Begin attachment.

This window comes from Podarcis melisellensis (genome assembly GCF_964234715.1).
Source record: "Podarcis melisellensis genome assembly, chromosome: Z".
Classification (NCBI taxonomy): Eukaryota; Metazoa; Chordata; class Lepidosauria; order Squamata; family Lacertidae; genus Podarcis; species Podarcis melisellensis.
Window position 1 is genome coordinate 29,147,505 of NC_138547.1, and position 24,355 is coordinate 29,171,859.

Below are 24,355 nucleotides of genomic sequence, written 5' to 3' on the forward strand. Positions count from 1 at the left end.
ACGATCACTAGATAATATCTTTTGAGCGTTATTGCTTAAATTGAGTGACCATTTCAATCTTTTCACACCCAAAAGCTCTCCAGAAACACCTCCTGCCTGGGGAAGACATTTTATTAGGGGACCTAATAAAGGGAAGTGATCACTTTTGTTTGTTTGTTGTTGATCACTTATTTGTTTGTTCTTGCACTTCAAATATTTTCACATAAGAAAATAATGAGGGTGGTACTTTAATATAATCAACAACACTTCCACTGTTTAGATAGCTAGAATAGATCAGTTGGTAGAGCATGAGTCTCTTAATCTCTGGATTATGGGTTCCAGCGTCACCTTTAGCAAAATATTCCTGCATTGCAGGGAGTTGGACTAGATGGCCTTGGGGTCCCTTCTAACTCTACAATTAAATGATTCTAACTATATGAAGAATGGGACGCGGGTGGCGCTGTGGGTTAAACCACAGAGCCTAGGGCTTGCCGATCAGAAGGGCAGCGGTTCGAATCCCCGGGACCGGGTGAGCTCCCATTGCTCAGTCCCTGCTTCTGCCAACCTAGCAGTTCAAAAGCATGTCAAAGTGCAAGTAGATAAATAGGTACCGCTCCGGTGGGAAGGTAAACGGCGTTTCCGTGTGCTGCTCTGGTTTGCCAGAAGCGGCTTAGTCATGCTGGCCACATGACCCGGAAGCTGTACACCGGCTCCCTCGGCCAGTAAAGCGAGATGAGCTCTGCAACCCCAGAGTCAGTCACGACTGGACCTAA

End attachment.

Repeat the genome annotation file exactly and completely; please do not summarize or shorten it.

This window comes from Podarcis melisellensis (genome assembly GCF_964234715.1).
Source record: "Podarcis melisellensis genome assembly, chromosome: Z".
Classification (NCBI taxonomy): Eukaryota; Metazoa; Chordata; class Lepidosauria; order Squamata; family Lacertidae; genus Podarcis; species Podarcis melisellensis.
Window position 1 is genome coordinate 29,147,505 of NC_138547.1, and position 24,355 is coordinate 29,171,859.

Below are 24,355 nucleotides of genomic sequence, written 5' to 3' on the forward strand. Positions count from 1 at the left end.
ACGATCACTAGATAATATCTTTTGAGCGTTATTGCTTAAATTGAGTGACCATTTCAATCTTTTCACACCCAAAAGCTCTCCAGAAACACCTCCTGCCTGGGGAAGACATTTTATTAGGGGACCTAATAAAGGGAAGTGATCACTTTTGTTTGTTTGTTGTTGATCACTTATTTGTTTGTTCTTGCACTTCAAATATTTTCACATAAGAAAATAATGAGGGTGGTACTTTAATATAATCAACAACACTTCCACTGTTTAGATAGCTAGAATAGATCAGTTGGTAGAGCATGAGTCTCTTAATCTCTGGATTATGGGTTCCAGCGTCACCTTTAGCAAAATATTCCTGCATTGCAGGGAGTTGGACTAGATGGCCTTGGGGTCCCTTCTAACTCTACAATTAAATGATTCTAACTATATGAAGAATGGGACGCGGGTGGCGCTGTGGGTTAAACCACAGAGCCTAGGGCTTGCCGATCAGAAGGGCAGCGGTTCGAATCCCCGGGACCGGGTGAGCTCCCATTGCTCAGTCCCTGCTTCTGCCAACCTAGCAGTTCAAAAGCATGTCAAAGTGCAAGTAGATAAATAGGTACCGCTCCGGTGGGAAGGTAAACGGCGTTTCCGTGTGCTGCTCTGGTTTGCCAGAAGCGGCTTAGTCATGCTGGCCACATGACCCGGAAGCTGTACACCGGCTCCCTCGGCCAGTAAAGCGAGATGAGCTCTGCAACCCCAGAGTCAGTCACGACTGGACCTAA